The Mii is cheap to run, with low fuel and tax bills. It’s comfortable too for a city car, even if you pick the FR model with slightly harder suspension, but if you cover long distances, it’s worth paying a little more for the extra comfort and quietness of a bigger supermini like the VW Polo or Ford Fiesta.

Rivals such as the Peugeot 108, Citroen C1, Toyota Aygo and Renault Twingo aren’t as spacious or quiet as the Mii. The Seat can't compete with the Fiat 500 or Smart Fortwo when it comes to style or interior design but it is cheaper than both, with official prices starting at just over £8,500. 

For the ultimate in budget motoring, the Vauxhall Viva, Suzuki Celerio and Kia Picanto are cheaper but don't feel as nippy or comfortable as the Seat.

The toughest choice may be in deciding whether to buy the VW Up or Skoda Citigo instead. Both are essentially the same as the Mii, just with different badges. The Skoda is a little cheaper but some models come with less equipment than the equivalent Seat.

The Volkswagen is slightly more expensive but is available with a more powerful engine, which isn't avaiable on the Mii. It also holds its value better than the Seat, so the difference in finance costs and even for cash buyers - where you'll get more back when you come to sell a VW Up - isn't as big as it first seems.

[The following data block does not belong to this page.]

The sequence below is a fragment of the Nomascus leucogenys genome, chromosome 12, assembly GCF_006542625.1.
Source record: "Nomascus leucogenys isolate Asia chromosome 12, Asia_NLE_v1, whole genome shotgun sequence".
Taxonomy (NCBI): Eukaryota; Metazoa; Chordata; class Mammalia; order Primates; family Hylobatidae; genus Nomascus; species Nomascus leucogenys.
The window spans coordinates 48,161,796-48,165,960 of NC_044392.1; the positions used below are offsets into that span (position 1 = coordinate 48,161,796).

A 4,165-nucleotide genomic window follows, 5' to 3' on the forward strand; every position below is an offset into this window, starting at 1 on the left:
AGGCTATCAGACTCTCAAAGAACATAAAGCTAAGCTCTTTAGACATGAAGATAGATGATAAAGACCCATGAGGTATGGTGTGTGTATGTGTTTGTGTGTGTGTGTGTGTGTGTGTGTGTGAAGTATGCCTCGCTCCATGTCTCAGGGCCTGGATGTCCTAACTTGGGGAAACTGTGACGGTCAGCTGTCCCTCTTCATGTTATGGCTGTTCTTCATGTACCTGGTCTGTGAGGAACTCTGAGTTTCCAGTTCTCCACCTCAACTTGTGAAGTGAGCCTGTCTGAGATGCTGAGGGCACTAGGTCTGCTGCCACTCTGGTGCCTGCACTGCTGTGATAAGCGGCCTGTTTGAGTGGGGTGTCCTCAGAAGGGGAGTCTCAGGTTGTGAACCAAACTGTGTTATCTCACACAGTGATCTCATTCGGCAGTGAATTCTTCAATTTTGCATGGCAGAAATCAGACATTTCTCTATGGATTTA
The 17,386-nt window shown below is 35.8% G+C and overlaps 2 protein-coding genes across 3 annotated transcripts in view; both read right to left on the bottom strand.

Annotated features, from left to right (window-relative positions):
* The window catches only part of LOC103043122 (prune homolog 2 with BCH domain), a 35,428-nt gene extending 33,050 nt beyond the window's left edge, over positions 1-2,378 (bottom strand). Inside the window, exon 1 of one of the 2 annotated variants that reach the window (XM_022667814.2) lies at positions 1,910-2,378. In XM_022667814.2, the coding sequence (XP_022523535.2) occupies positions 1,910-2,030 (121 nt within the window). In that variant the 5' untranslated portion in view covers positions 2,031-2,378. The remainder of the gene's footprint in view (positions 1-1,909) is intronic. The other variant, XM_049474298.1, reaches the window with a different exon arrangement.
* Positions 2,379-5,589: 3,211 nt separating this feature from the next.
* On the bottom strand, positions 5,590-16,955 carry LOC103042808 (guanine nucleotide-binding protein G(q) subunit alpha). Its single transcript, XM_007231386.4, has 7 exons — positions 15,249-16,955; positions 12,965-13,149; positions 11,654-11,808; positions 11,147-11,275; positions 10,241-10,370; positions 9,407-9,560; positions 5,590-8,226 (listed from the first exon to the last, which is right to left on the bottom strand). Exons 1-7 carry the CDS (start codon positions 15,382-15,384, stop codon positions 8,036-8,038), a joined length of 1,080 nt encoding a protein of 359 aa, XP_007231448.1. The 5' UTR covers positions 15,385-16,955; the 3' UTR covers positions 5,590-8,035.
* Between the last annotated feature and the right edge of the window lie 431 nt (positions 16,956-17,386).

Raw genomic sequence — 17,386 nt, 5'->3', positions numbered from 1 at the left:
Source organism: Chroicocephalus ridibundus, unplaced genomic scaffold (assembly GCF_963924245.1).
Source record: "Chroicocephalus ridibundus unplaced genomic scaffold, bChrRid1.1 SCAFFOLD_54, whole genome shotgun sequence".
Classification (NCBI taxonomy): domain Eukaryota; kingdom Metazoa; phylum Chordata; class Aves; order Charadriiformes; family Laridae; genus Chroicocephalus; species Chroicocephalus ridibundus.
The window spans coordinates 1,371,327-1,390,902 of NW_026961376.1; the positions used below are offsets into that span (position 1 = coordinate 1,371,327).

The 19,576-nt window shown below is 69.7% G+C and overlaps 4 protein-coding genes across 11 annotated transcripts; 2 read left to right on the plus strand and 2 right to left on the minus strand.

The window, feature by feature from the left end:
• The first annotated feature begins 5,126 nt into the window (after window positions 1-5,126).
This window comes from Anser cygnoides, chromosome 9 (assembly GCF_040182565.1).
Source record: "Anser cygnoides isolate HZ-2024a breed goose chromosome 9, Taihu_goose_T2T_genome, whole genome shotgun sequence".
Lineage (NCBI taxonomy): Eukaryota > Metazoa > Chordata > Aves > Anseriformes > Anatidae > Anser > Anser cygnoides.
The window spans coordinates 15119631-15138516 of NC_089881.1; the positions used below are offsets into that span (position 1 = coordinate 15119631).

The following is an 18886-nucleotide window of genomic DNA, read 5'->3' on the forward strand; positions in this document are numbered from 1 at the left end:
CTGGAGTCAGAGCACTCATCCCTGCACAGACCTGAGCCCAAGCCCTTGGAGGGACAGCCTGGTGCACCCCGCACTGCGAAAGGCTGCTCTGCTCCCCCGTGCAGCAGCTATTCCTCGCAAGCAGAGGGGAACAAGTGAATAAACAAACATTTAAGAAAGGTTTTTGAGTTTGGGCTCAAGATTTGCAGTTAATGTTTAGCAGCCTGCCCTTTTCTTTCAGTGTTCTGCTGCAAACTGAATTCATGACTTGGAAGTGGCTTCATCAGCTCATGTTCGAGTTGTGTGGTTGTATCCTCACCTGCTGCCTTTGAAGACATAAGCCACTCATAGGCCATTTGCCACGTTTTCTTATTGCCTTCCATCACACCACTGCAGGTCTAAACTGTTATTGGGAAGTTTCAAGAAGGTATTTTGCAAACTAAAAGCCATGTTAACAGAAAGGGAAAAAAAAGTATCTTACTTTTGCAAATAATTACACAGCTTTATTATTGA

You might be willing to pay more for one of the Miis made in partnership with fashion brands. The Mii by Mango came with unique paint colours and leather seats. it was replaced by the The Seat Mii by Cosmopolitan, which is available in white or purple colours, and with soft alcantara seats.  

All cars have Isofix mounts for child seats and the useful option of automatic emergency braking that can help avoid low-speed crashes. When independently crash tested by Euro NCAP in 2011, the Seat Mii scored a reassuring five stars out of five, although the tests have since become much tougher: a car that gets four stars in this year's tests may be as safe - if not safer - than the Mii.